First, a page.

As Wisconsin sees a steady slowing of new COVID-19 cases, Medical College of Wisconsin president and chief executive officer Dr. John Raymond said the state still has several benchmarks to meet before it can begin reopening business.Raymond has reported updates on the number of new COVID-19 cases in the state and Milwaukee during daily briefings hosted by the Metropolitan Milwaukee Area of Commerce.In order to have a “smart restart” of the economy, Raymond said on Monday, the state needs to see a “sustained reduction in cases” for 14 days, more testing and a greater capacity to trace and monitor COVID-19 cases. On those measures, the state and city have seen improvement over the past three weeks. On Monday, the state posted a 9% growth rate in new COVID-19 cases, while Milwaukee reported an 8.8% growth rate, according to MCW. That’s compared to growth rates of about 30% three weeks ago, when MCW first began tracking the data. The state’s doubling time — the number of days it takes for the number of cases to double — is 7.7 days, while Milwaukee’s is 7.9 days. Those rates have improved since three weeks ago, when the number of cases were doubling less than every three days, according to MCW.Raymond said the improvement on both of those fronts indicates the effectiveness of social distancing, but it isn’t time to relax those practices yet. Data won’t reflect the possible effect of last week’s in-person election and possible loosened physical distancing over the holiday weekend until later this week, he said. “We cannot yet declare victory,” Raymond said. “On the contrary, we dodged a bullet but we must understand that the gun is still pointed at us and that there are more bullets in the chamber.” He warned that when social distancing restrictions are relaxed, there will likely be an increase in new COVID-19 cases and “possibly an overwhelming surge” if the state doesn’t “get the balance right” when reopening the economy. “We can’t relax our vigilance even as we begin to anticipate how we’ll reopen our economy,” he said. Raymond said the state should meet these indicators to safely restart the economy:
Sustained reduction in cases for 14 days (beginning April 12).
Testing availability for all people with COVID-19 symptoms.
Hospitals have the ability to treat all patients requiring hospitalization without resorting to crisis standards.
Adequate PPE available for workers exposed to the public.
Ability to count, trace and monitor COVID-19 cases and outbreaks in real time.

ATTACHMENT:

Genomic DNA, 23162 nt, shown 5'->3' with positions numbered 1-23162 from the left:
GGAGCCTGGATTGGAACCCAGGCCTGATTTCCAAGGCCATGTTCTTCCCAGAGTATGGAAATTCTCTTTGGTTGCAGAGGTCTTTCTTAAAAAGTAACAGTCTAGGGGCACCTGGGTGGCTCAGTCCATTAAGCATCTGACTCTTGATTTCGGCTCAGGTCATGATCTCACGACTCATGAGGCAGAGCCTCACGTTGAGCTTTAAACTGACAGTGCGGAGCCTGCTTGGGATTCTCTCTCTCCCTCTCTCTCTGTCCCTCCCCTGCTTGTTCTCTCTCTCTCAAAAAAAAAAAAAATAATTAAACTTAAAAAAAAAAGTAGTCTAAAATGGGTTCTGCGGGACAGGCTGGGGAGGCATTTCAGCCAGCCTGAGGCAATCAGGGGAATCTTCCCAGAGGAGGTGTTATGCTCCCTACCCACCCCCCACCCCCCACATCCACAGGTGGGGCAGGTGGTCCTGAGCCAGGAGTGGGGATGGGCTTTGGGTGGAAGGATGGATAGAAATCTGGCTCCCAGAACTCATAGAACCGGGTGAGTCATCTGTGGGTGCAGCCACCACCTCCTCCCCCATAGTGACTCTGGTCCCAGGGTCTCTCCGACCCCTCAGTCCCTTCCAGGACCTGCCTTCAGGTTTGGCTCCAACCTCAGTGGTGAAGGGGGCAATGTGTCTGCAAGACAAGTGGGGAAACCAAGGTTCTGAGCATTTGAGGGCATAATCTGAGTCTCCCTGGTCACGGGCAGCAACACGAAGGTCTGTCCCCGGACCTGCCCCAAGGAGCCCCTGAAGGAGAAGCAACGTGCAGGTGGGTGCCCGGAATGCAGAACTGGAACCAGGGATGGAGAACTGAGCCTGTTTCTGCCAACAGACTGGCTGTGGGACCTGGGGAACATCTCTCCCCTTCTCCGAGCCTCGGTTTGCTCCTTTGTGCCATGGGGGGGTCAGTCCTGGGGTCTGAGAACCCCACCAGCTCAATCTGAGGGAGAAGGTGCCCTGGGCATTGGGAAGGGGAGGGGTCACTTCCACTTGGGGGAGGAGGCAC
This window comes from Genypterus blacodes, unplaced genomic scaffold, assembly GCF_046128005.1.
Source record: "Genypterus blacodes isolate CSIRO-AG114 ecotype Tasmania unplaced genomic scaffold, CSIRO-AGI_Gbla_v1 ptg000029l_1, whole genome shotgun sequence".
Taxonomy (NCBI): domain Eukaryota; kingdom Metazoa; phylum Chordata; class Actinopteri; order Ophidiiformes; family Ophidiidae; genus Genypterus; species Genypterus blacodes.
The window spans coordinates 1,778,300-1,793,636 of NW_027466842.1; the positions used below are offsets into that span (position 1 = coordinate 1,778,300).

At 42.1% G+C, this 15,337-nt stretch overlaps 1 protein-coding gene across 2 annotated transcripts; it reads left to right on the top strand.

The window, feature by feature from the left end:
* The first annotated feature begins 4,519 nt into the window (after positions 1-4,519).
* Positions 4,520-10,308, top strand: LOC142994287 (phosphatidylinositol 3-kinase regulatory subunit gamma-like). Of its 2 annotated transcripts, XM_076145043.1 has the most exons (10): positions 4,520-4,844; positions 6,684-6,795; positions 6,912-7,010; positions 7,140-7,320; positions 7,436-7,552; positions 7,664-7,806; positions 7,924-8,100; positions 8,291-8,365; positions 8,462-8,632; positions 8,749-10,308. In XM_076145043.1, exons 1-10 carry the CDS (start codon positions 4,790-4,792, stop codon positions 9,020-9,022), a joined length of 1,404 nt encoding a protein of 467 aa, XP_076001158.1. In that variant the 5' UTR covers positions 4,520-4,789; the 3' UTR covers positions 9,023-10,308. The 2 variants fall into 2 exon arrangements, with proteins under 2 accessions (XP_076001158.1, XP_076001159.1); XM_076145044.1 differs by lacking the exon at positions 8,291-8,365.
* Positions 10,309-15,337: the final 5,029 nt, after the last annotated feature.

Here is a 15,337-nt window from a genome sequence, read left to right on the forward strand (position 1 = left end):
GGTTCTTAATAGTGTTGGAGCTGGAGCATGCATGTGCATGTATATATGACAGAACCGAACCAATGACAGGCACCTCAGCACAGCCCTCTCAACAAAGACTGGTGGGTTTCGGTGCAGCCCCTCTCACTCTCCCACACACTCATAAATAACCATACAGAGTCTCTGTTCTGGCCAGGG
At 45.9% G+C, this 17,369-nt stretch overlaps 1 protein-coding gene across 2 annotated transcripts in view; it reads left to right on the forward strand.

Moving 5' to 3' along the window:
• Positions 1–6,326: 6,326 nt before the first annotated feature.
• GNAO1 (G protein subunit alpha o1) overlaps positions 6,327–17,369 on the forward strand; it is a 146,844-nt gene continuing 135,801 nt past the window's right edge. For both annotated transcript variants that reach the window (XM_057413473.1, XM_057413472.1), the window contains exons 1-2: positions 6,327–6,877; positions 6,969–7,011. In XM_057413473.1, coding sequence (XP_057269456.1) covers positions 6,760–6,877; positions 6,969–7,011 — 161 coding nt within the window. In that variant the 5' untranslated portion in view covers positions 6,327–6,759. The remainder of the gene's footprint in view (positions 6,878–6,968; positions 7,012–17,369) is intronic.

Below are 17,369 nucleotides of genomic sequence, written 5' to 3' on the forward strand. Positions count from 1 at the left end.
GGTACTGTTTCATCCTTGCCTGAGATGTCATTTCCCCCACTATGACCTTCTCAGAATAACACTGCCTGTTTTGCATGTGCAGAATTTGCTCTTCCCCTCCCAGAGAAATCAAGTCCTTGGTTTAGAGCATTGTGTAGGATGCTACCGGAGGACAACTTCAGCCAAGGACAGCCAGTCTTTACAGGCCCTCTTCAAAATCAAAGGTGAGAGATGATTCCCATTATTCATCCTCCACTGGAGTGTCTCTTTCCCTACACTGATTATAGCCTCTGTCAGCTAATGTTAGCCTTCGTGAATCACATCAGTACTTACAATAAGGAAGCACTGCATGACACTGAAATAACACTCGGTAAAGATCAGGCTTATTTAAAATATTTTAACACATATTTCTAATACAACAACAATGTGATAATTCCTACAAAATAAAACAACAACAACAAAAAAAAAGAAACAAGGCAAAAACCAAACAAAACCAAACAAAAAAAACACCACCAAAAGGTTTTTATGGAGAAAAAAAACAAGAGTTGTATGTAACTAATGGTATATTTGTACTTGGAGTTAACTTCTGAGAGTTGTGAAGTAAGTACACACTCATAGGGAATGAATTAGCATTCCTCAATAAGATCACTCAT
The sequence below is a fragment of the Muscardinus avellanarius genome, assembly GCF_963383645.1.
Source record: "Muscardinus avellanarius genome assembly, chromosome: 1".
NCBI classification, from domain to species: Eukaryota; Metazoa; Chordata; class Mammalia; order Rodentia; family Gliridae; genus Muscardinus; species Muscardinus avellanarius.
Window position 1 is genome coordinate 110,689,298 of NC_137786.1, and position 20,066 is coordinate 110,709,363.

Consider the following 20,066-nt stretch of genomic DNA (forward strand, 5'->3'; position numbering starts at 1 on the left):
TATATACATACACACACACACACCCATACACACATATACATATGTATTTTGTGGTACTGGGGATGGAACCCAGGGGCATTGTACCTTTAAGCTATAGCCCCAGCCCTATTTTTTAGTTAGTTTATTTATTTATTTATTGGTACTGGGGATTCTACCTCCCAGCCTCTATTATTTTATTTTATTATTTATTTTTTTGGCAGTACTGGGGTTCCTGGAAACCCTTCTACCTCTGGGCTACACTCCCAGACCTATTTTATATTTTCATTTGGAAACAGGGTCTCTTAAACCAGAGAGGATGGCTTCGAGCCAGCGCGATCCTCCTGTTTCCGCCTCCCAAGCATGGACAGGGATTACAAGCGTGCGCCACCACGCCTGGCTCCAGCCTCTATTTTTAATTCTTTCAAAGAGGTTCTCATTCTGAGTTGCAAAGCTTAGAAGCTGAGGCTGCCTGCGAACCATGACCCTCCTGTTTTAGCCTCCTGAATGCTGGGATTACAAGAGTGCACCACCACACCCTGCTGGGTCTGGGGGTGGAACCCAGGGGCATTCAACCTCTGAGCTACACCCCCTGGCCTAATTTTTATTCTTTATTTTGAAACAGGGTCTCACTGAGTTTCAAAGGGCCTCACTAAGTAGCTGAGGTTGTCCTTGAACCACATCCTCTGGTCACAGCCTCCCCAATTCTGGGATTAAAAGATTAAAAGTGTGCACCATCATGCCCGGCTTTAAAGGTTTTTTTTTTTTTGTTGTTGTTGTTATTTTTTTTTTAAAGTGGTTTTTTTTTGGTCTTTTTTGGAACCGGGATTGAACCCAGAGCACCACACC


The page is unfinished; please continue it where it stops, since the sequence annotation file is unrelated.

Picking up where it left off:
Raymond also said restart of the economy should be done in phases, beginning with “low-risk” sectors of the economy. Once social distancing restrictions are relaxed, businesses and individuals will also likely have to adopt new behaviors, including continuing to use cloth face coverings, adopting alternative greetings, limitations on gatherings over 10, continuing to work from home in some cases and hand washing upon entry of buildings, Raymond told Greater Milwaukee Committee members during a virtual meeting Monday. Gov. Tony Evers also addressed the timing of the reopening of the economy with GMC members.“Many of you are asking when that will happen,” Evers said. “The answer is we just don’t know yet.” Evers said he spoke Monday morning with governors from neighboring states — including Minnesota, Michigan and Illinois — to plan for the reopening of business. “The good news is we have already started planning to get people back to work safely,” he said. But he and public health officials are cautious to assign any dates to when that might happen. Last week, the Wisconsin Manufacturers & Commerce, 18 other statewide business associations and 33 local chambers of commerce called on the Evers administration to create a plan that allows the state’s economy to begin to restart on April 24, when the governor’s “Safer at Home” order is set to expire. Evers has not said yet whether he will extend the order. The chambers noted the significant economic cost of the order, including nearly 300,000 new unemployment claims in March, a more than 50% decrease in retail business foot traffic and a 75% decrease at restaurants. The letter said employers need lead time to get their businesses up and running again. “Utilizing the April 24 expiration of the Safer at Home order as the target date will allow businesses and workers to engage in the planning necessary to relieve the current economic hardship, and importantly, demonstrate to Wisconsin citizens who are struggling that there is light at the end of the tunnel.” During the GMC meeting, Evers stressed that, before reopening, the state needs to substantially increase its testing to identify who has the virus and who potentially has immunity. “We’re going to need lots of testing and we're going to need it soon,” he said. Currently, there are 23 labs in the state running COVID-19 tests, with a collective daily capacity of 3,886 tests, Wisconsin Department of Health Services secretary-designee Andrea Palm said Monday. Health care providers have begun testing more widely, including some people with mild symptoms, as capacity grows. Up until recently, testing has been largely focused on health care workers, hospitalized patients, nursing home residents and first responders. Evers said the state also needs more contact tracers who can identify every confirmed COVID-19 patent and the people they have come into contact with. In recent weeks, DHS has added more than 120 contact tracers to help local health departments. “We’re going to need, frankly, an army of contact ... investigators,” he said. Increased testing and tracing capacity will allow public health officials to respond more quickly to prevent secondary waves or spikes of the virus moving forward, Evers said. David Lubar, chair of the GMC, said the group is committed to finding the “right balance” between mitigating future flare-ups while also being able to reopen the state to minimize the impact on the economy. Several projections indicated Wisconsin would see its peak of hospitalizations and deaths this week. One model suggested it would have been Sunday. Dr. Ryan Westergaard, chief medical office for DHS, said officials won’t know for a while when the peak has occurred. “It would be wonderful if that was true, we very much hope that it was, but the truth is we don't know,” Westergaard said when asked if the peak had already passed. Even if has already occurred, Westergaard said, the state needs to be vigilant about social distancing.“It doesn’t mean that we’ve eradicated or eliminated (the virus)” he said. “We’ve flattened the curve, but we haven’t smashed the curve down to nothing.”According to Wisconsin Hospital Association data, there are 1,400 ICU beds throughout the state, 501 of which are immediately available. In southeastern Wisconsin, there are 632 beds, 222 of which are immediately available. “We have a number of acutely ill patients that have COVID-19 that at this moment is not straining our hospital capacity,” Westergaard said. “But … there is a sustained transmission in the community that means there is a large number of people potentially who are infectious … When we relax Safer at Home, we’re really going to need to zero in and contain those individuals.”Work continues on the alternate care facility at the Wisconsin State Fair Park to provide beds, if needed, for COVID-19 patients in an effort to ease demand on local health care systems caring for high-acuity patients. When built out, the makeshift hospital will have capacity to care for 750 patients. It will be ready to receive patients next week and organizers are recruiting health care worker volunteers to staff it. “This facility is an ‘insurance policy’ to ensure sufficient beds will be available for COVID-19 patients, should the need arise,” said Debra Standridge, the facility’s CEO. Get more news and insights in the March 30 issue of BizTimes Milwaukee: